"Climate change is front-page news in all the papers, so it's hardly surprising that over half the people surveyed view it as a threat. But the question is how long that awareness will last," says Céline Louche, CSR expert at the Vlerick Management School, based in Leuven and Ghent. She detects widespread scepticism when it comes to the efforts companies are making to protect the environment: "Even if businesses are doing better socially and environmentally - and I am convinced they are - they are still not meeting society's expectations or demands. That can have a positive effect, as it puts a certain pressure on businesses to improve their performance. But if the divide gets too big, there is a danger that this positive pressure can turn negative, putting a brake on companies' efforts rather than stimulating them."

Waiting is not really an option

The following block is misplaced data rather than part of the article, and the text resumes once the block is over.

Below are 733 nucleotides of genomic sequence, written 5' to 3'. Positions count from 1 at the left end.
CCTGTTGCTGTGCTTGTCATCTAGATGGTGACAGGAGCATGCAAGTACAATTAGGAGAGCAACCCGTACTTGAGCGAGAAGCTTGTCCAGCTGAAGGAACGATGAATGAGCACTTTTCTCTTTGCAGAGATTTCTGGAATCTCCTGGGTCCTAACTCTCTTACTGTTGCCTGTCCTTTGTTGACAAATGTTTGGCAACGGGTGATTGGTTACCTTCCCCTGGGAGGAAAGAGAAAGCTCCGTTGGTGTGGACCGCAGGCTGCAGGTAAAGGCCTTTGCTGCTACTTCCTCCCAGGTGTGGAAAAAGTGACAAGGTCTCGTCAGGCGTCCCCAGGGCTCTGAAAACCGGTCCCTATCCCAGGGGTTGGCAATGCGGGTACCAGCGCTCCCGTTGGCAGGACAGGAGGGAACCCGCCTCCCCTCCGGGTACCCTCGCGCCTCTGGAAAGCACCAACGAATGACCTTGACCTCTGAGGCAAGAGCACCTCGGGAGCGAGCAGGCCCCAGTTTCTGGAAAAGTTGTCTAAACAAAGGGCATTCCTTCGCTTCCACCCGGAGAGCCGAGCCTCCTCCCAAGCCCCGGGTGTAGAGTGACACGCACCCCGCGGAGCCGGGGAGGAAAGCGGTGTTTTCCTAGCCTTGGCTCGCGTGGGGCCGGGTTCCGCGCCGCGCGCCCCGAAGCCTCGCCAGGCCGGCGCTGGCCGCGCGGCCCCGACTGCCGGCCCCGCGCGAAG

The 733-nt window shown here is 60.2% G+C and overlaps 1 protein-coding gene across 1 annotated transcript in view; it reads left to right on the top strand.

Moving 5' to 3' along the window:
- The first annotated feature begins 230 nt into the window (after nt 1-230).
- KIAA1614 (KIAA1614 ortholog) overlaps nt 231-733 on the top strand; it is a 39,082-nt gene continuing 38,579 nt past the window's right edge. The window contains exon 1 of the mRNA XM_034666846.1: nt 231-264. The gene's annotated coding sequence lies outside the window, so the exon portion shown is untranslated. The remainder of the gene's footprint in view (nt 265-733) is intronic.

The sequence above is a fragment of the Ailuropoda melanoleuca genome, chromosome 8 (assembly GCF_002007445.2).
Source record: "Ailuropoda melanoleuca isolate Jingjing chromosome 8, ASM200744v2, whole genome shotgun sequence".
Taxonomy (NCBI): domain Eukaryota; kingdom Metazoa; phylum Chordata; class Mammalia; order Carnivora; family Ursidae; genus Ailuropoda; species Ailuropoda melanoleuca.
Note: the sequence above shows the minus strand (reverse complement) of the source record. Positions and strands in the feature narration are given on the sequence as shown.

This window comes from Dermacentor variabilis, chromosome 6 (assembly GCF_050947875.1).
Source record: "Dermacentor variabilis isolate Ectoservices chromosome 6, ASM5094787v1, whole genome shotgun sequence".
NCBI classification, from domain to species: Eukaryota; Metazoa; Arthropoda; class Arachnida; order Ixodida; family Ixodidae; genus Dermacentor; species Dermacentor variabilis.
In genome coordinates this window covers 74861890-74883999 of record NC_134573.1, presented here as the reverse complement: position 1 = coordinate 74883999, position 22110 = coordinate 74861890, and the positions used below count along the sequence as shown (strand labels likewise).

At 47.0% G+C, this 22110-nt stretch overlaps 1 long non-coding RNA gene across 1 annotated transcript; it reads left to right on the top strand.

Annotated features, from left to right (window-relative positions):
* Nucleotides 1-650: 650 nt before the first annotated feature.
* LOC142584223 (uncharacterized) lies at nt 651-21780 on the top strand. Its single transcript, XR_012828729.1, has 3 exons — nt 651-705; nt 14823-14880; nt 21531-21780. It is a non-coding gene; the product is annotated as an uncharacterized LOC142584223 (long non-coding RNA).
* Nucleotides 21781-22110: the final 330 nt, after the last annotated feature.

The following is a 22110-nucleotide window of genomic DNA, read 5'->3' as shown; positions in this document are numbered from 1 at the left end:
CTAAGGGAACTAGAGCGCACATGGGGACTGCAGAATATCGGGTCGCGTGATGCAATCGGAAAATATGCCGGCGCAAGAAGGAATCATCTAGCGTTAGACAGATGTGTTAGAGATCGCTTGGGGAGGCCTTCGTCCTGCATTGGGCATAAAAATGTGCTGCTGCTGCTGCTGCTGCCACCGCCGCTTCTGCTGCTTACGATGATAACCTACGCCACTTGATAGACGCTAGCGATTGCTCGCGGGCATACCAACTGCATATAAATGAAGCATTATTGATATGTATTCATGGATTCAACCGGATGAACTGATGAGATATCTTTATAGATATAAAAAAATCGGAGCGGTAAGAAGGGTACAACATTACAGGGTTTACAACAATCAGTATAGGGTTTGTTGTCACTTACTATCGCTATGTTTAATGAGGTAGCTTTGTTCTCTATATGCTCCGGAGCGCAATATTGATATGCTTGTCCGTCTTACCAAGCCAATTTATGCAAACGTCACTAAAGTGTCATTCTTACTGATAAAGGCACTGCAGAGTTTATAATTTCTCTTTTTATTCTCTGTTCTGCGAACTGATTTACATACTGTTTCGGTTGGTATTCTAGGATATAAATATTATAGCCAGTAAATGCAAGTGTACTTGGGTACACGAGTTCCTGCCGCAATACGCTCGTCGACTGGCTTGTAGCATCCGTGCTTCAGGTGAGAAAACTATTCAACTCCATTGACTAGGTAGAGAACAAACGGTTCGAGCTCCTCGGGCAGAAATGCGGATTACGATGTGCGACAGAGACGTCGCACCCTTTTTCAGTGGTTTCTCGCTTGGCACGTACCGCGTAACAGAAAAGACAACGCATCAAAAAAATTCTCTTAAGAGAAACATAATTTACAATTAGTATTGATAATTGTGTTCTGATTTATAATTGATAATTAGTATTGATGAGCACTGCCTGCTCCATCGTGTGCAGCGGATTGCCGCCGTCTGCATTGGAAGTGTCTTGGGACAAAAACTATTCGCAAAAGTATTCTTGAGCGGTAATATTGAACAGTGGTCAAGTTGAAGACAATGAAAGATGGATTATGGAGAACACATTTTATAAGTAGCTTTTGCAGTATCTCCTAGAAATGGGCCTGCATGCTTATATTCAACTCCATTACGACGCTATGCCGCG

For his part, Serge de Gheldere - Belgian Al Gore's 'climate ambassador' - is surprised that 31% of Belgians still doubt that climate change is a genuine threat. "Over the past 15 years, the scientific community as a whole has issued four unequivocal warnings about the dangers posed by climate change. (.) It is striking too to see how much blame is being heaped on the business sector. This is the first time in history that we have found ourselves in the midst of such a crisis - a bit like the period before the outbreak of a war - without anyone feeling any real responsibility. We can only succeed if we work together: by changing our habits, through government action and by taking advantage of new opportunities in the business world. The good news is that as soon as we start viewing this crisis as a genuine opportunity, we'll be able to reap the benefits of more efficient and rational energy consumption. And that goes equally for mobility, buildings and food production.[2] (.) Sooner or later, of course, there will be a price to pay. It makes a lot more sense to start investing in the environment now, because that way we can 'make carbon profitable'. It really isn't an option to wait any longer."

Fortis has been carbon-neutral since the beginning of 2007